Pod of dolphins rescued from shallow cove off Nova Scotia’s South Shore
Residents of a small island off Nova Scotia’s South Shore were instrumental last weekend in saving a stranded pod of dolphins from a shallow cove, a marine animal rescue responder said.
The Marine Animal Response Society received a call at around 10 a.m. Sunday morning informing them that five to seven dolphins were trapped in Hagars Cove on McNutts Island, response specialist Andrew Reid said.
Reid credited local community members for keeping the dolphins off the rocks and partially submerged while they awaited help during a falling tide.
“That was really great,” he said. “It gave us some time to quickly get our gear together, coordinate with the Department of Fisheries and Oceans and start making the two-hour trip down there.”
When dolphins are out of the water, they overheat “very quickly” and could die, he said. “We knew time was of the essence.”
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Mainstreet NS8:03Pod of dolphins rescued from shallow cove off Nova Scotia’s South Shore
When MARS and DFO personnel got to the island, there were five “partially submerged” dolphins stuck in the cove — two adults and three juveniles, Reid said.
“We knew that we were working with a dropping tide, so we had to respond quite quickly,” he said. The group set up to ensure the animals were upright and covered by wet sheets to protect their skin from the sun.
Reid said individual dolphins often get stranded when they’re sick or injured. But it “seems quite likely” that this pod was chasing mackerel that were running in the area and took a wrong turn into the narrow, v-shaped cove.
Within an hour of MARS arriving, Reid said, the dolphins were “high and dry” and probably would’ve died shortly after if they hadn’t responded.
Hearing that the cove consisted of several sandbars, the responders decided that the best approach to free the dolphins was to transport them overland across the narrow outcropping that lines the West side of the cove.
“It was a bit treacherous,” Reid said, adding that the terrain was lined with large cobblestone, which made it “difficult to work with.”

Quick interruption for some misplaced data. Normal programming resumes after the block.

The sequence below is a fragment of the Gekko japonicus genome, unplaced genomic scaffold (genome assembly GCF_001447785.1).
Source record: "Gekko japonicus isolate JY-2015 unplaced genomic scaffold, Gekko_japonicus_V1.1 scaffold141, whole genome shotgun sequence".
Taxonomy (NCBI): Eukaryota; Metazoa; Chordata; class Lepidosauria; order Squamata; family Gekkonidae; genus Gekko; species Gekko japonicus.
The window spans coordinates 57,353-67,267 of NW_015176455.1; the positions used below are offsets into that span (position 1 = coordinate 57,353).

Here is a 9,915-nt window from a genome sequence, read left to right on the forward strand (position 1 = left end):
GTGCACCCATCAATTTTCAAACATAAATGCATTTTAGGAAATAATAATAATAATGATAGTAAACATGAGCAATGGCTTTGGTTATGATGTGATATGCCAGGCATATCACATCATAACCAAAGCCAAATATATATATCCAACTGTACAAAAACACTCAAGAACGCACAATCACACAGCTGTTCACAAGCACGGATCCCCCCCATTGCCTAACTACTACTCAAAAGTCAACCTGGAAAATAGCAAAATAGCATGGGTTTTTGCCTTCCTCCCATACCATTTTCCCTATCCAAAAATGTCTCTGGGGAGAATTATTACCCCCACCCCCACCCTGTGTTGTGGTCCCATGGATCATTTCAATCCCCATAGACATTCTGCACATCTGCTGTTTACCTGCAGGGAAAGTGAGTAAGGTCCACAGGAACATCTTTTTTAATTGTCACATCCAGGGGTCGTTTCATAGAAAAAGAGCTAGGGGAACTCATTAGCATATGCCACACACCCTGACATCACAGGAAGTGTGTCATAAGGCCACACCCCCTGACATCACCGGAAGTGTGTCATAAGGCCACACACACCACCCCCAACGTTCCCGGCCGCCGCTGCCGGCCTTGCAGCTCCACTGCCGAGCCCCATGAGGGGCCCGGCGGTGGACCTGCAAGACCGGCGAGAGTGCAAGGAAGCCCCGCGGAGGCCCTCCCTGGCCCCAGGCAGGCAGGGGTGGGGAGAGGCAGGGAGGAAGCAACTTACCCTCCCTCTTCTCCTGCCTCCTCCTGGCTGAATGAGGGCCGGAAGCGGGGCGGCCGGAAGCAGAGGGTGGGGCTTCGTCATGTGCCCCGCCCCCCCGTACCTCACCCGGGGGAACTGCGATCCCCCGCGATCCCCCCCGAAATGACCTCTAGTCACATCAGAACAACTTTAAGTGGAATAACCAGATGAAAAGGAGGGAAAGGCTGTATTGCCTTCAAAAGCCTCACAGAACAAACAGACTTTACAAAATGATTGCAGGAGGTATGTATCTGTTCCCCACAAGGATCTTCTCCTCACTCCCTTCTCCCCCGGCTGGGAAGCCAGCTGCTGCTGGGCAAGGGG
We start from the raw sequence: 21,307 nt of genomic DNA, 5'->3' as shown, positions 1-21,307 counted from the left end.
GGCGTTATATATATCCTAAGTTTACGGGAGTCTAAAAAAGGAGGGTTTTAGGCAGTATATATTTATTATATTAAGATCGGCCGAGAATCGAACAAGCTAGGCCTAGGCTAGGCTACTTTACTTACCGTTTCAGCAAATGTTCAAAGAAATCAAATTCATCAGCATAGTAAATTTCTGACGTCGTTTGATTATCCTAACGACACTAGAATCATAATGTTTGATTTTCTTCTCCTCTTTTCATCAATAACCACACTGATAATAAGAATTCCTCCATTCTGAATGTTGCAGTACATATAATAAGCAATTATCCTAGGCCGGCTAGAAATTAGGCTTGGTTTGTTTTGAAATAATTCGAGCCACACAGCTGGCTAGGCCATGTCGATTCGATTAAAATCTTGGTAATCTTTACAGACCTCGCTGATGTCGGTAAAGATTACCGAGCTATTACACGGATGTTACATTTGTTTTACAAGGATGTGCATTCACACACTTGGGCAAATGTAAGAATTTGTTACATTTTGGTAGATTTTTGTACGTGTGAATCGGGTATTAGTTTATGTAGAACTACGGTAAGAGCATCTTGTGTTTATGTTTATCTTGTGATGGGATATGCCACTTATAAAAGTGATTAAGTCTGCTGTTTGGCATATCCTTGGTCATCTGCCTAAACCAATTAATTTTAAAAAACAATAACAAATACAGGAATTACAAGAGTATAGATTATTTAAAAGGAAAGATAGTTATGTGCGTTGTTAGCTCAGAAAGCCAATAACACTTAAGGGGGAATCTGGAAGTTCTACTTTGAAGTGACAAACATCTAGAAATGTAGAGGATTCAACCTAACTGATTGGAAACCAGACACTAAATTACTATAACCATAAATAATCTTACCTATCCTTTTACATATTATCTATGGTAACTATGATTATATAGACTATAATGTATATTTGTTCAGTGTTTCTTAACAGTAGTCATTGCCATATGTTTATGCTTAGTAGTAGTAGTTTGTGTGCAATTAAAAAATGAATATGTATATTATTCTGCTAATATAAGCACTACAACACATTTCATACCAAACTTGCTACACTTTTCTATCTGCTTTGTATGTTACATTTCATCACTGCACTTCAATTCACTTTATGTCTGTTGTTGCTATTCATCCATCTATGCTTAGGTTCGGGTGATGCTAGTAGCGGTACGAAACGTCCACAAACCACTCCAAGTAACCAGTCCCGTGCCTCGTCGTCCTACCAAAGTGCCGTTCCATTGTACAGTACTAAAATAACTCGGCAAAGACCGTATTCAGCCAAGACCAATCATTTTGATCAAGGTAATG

A community member provided an ATV with a trailer, which was used to transport the animals, in “dolphin stretchers” across to the shoreline on the other side.
“There’s no way we could’ve carried them the distance we needed to,” Reid said. Responders carried the animals — starting with the heaviest, which weighed about 250 kilograms — the rest of the way into the water.
“It was really a sight to see that, when we were starting to bring the juveniles over, we could really hear them vocalizing — calling out to the adults,” he said. “I think they were pretty excited.”
Reid said white-sided dolphins are relatively common in Nova Scotia
“We often see them when they get in closer to shore — they do get into trouble,” he said. “They’re not great at navigating shallow coastal waters.”
He said the dolphins have also been known to chase their food up rivers.
Once the responders got all the dolphins near open water, they released all five together, Reid said.
“They all went out together and headed in the right direction, so it was really great to see,” he said.
Reid said mass strandings are common and each one is different, depending on the physical location, type of animal and personnel responding.
He said situations like this tend to bring out the best in the surrounding community.
“Everyone wants to help and it’s a great example of a federal organization, a non-profit, like MARS and then the local community working together to achieve a great outcome,” Reid said.
He said those hoping to help with rescues should contact MARS first for guidance because marine animals can be dangerous.